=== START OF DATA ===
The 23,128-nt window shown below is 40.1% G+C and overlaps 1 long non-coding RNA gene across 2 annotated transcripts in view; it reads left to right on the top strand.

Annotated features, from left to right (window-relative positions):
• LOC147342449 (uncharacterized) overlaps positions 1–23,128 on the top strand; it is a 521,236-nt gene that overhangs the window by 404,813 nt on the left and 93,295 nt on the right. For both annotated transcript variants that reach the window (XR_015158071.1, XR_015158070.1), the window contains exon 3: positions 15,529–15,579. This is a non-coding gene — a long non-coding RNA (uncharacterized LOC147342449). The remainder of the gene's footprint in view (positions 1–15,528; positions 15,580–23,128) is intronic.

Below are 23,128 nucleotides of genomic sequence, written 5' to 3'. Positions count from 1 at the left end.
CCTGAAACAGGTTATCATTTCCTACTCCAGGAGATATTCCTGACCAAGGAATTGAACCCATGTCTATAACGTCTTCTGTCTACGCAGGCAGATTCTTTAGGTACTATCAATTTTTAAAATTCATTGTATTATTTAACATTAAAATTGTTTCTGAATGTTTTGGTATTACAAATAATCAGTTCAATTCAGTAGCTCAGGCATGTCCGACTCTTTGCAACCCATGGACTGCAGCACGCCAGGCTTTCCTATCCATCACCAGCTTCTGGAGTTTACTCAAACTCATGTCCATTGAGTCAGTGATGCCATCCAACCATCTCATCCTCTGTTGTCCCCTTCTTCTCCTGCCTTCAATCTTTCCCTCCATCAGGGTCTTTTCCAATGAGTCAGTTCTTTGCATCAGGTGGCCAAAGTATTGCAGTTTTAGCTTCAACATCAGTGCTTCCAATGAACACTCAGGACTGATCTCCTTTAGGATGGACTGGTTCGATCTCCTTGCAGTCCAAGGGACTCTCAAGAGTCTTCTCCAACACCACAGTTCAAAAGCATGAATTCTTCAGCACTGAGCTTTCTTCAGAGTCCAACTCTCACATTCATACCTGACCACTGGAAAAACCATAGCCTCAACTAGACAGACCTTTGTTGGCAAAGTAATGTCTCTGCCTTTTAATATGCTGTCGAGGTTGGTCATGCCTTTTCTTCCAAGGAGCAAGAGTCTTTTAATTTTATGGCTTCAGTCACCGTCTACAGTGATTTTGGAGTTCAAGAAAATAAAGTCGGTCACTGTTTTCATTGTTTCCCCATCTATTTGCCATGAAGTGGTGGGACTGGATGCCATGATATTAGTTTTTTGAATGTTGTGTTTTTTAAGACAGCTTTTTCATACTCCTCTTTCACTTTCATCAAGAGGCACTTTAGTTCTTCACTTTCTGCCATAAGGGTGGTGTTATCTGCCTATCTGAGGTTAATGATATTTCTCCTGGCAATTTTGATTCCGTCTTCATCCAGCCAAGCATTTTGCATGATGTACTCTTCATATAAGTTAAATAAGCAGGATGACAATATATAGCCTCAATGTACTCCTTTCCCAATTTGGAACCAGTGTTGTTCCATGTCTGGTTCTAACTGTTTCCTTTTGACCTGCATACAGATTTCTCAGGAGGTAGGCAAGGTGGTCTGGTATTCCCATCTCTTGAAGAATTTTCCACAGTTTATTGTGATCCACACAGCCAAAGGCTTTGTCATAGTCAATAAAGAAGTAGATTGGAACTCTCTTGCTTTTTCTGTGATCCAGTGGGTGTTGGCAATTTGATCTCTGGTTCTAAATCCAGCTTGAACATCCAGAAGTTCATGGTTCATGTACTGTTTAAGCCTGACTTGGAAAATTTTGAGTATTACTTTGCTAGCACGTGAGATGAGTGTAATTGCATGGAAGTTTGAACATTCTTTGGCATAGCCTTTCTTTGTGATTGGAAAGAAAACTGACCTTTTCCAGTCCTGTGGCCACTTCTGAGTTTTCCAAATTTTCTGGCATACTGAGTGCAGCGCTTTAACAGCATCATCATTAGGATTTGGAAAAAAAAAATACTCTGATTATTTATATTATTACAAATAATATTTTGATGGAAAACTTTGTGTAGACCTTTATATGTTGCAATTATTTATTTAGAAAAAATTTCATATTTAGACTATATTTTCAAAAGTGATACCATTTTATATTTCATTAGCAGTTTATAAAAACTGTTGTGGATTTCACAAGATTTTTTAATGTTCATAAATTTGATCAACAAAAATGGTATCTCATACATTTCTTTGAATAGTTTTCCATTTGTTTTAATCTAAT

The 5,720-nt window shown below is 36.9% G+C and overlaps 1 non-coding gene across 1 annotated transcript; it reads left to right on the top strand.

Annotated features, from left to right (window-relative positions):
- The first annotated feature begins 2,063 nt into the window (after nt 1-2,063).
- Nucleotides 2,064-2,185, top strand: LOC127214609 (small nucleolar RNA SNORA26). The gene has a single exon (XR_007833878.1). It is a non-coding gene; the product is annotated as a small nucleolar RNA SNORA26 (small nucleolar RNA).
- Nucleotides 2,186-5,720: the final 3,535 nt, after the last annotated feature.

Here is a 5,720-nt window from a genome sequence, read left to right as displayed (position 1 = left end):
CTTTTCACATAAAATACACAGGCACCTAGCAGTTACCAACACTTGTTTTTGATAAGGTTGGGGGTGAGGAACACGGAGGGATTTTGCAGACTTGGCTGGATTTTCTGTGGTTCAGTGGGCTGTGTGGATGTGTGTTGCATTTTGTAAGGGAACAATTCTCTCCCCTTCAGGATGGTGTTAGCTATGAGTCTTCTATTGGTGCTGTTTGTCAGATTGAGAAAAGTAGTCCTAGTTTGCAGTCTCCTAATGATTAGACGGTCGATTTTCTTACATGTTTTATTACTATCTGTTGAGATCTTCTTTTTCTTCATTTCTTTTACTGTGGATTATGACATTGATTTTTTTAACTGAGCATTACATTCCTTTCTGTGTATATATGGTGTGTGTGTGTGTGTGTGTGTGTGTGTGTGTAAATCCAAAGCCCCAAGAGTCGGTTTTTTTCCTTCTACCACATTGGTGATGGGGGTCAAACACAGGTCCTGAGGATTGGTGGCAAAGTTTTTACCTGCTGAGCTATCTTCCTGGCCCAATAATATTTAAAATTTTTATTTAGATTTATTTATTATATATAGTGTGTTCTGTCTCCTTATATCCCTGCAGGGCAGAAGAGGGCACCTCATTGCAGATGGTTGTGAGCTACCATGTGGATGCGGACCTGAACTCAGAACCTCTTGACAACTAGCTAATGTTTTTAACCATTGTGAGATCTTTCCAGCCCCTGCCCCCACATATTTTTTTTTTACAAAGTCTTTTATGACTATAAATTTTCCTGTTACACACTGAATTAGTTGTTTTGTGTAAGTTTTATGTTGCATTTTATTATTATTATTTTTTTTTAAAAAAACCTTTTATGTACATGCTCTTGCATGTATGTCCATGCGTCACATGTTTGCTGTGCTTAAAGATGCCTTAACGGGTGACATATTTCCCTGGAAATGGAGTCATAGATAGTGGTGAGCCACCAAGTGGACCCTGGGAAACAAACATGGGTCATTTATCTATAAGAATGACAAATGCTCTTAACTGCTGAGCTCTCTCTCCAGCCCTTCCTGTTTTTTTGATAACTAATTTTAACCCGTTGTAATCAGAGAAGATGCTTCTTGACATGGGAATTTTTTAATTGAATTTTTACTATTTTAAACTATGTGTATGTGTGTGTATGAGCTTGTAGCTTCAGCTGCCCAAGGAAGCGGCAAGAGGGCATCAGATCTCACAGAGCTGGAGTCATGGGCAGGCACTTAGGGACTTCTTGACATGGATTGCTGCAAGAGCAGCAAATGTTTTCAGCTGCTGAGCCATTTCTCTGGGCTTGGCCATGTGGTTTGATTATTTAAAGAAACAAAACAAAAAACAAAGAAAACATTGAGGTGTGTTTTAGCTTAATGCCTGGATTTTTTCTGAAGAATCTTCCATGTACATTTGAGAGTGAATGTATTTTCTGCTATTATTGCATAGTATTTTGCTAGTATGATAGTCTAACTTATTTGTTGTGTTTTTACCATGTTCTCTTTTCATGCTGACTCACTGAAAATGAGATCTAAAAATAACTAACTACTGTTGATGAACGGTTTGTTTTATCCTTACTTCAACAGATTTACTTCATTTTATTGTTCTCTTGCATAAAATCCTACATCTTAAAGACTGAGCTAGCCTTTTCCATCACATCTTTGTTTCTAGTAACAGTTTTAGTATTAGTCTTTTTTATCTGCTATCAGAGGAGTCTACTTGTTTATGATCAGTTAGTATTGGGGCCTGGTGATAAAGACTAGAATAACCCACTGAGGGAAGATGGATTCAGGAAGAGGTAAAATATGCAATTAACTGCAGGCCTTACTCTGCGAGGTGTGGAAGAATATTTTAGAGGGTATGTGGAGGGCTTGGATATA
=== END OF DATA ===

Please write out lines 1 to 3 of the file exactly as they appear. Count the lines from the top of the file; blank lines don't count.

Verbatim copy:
The 23,128-nt window shown below is 40.1% G+C and overlaps 1 long non-coding RNA gene across 2 annotated transcripts in view; it reads left to right on the top strand.

Annotated features, from left to right (window-relative positions):
• LOC147342449 (uncharacterized) overlaps positions 1–23,128 on the top strand; it is a 521,236-nt gene that overhangs the window by 404,813 nt on the left and 93,295 nt on the right. For both annotated transcript variants that reach the window (XR_015158071.1, XR_015158070.1), the window contains exon 3: positions 15,529–15,579. This is a non-coding gene — a long non-coding RNA (uncharacterized LOC147342449). The remainder of the gene's footprint in view (positions 1–15,528; positions 15,580–23,128) is intronic.